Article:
Please note that Murus Lite offers only a limited set of features.

Murus installation is safe. Murus does not modify PF system files and does not install any kernel extensions. It makes use of tools and functions already built into OS X.

Here is some info:
 Murus PF configuration is saved in /etc/murus/ 

Murus PF boot scripts are stored in:

/Library/LaunchDaemons/it.murus.murusfirewallrules.plist and /etc/murus.sh
 Murus library is stored in /Library/Preferences/it.murus.muruslibrary.plist

Murus user preferences are stored in

~/Library/Preferences/it.murus.Murus.plist
Murus adds an entry to both /etc/syslog.conf and /etc/newsyslog.conf in order to activate PF logging and log file rotation[1] ”

Murus Setup

It is well beyond the scope of this article to discuss all the possible configuration variables in Murus, for to do so would create a rather lengthy Tolstoy-ish document. That being the case, we will delve into some simple and common setup alternatives. Note, before going further: By default, lets assume that the Mac’s AF firewall is “ON” and configured, with all “Outbound” ports open in Murus, and except for “Basic Services” (Essential system services, ie:  DNS, MDNS, NTP, DHCP, and LDAP), all “Inbound Ports” are closed.

The simplest way to configure Murus is click on the “Presets” label in the tool-bar, and in the newly opened window, adjust the Slider, by moving it left or right, till you find a suitable setting, based on how you use your computer (See Figure 1. below). Each setting on the Slider, has a synopsis provided below the Slider. When you find the setting you like, click the “Activate selected Murus preset and start PF” button at the bottom of the window. You will then see a text box asking if you will allow scripts to be installed to start the configured PF firewall when your computer boots up. This will be a “Yes” response. To be safe, on the upper-most tool bar, click “Firewall”, then “Save Configuration”.

Figure 1

Figure 1

Here is a second way to configure Murus. When you first open the program, you will see a window with a sidebar on the left, and one large pane on the right (See Figure 2). If you click the “Inbound” label in the tool bar directly above the big pane, you probably see a very lonely icon called “Basic Services”. It the sidebar, you will see all the available services. Simply put, these services are graphical representations of port numbers. Each service has a port number, or numbers, assigned to it. When you drag a service from the side bar into the large pane, you are opening up that port or ports associated with the service. Your job now is to decide what services you want to use, and drag them to the large pane. Should you find that you have added a service by accident, simply highlight the offending icon, click the “x” you see on the left side of the highlighted area, and delete it (Note: the icon still remains in the services sidebar). When you are done, click the “Test” label at the right of toolbar above, and take your configuration for a spin. At this point, if you are happy with how everything is working, depress the “Stop” label next to “Test”. Next, save the configuration (as mentioned above), and click on the “Start” label. This will start the updating of scripts in the startup files, and activate your firewall with the new settings.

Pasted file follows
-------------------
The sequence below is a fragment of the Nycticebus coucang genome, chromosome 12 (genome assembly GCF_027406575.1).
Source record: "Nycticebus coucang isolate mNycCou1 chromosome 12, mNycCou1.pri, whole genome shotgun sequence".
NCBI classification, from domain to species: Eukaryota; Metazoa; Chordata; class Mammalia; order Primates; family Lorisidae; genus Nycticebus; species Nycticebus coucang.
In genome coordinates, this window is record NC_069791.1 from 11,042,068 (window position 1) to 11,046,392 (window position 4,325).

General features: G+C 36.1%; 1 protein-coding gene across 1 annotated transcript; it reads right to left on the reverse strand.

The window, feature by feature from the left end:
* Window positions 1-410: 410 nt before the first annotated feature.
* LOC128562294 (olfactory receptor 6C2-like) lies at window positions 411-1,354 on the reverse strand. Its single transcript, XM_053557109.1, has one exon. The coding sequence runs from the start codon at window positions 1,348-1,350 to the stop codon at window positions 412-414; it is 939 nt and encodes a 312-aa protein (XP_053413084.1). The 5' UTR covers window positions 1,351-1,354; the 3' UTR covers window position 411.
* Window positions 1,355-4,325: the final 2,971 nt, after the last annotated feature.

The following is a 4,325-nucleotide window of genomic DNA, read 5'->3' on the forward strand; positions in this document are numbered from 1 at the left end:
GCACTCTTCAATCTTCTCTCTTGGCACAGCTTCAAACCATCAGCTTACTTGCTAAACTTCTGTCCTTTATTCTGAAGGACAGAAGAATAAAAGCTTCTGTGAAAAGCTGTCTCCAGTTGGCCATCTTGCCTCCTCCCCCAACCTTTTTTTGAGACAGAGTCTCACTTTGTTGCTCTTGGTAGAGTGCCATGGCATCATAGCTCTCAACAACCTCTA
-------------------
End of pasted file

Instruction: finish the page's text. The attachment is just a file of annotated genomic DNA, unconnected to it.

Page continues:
Murus Inbound Services

Figure 2

But wait……there’s more. You can create groups (like a person, or IP addresses, etc.) and either allow or block the groups from access to the service ports you opened in the “Large Pane”. First, lets take a look at the Groups, by clicking the label of the same name at the left side of the most immediate tool bar (see Figure 3). This example displays the default, as in setup by Murus, settings for your computer. Assuming your computer is on a local netowrk, you will see a public IP (192.XXX.net) and two private IP’s (10-net and 17-net). Finally, a group is created for Everyone (carte blanche access). In addition, you can create a group for a User, say…..Fred. In the Group Window, click the “+” in the upper right hand corner. Name your group Fred, and use supply the IP Address for Fred.

Murus Group Window

Figure 3

Now, highlight an icon in the “Large Pane”, and click the magnifying glass in the upper left corner of the highlight, you will see displayed a window like Figure 4, below. In this example, Group “192.XXX-net” can access the computer using the open SMB port. Say that you do not wish Fred to access your computer via your SMB port, just drag the “Fred” icon the Blocked Groups column……sorry, Fred.

Murus Group Activation

Figure 4

In Conclusion

There you have it, some samples of what Murus can do. It can do much more, and it can tell you a lot about what it is doing.  Try the program and do some experimentation.

Finally, it is important to remember that Murus is still in Beta form. The graphics and instructions given here are from Beta 2. As the program matures, you will likely see changes to many of the program’s features.  Finally, like IceFloor for Yosemite, Murus is feature limited as well.  Still, Murus is a very credible IceFloor alternative.  In the end, even with their limited feature sets, both programs offer as excellent way to engage the Mac’s built-in PF firewall, and configure it to meet the needs of even the most demanding of users.  It would be a mistake not to use one of these programs to help protect your computer and its data, – Murus and IceFloor are that good.

Sources

1. Murus Lite Quick Start Guide | Murus

Murus | murusfirewall.com

iMac Mockup Stock Photo  |  spliteshire.com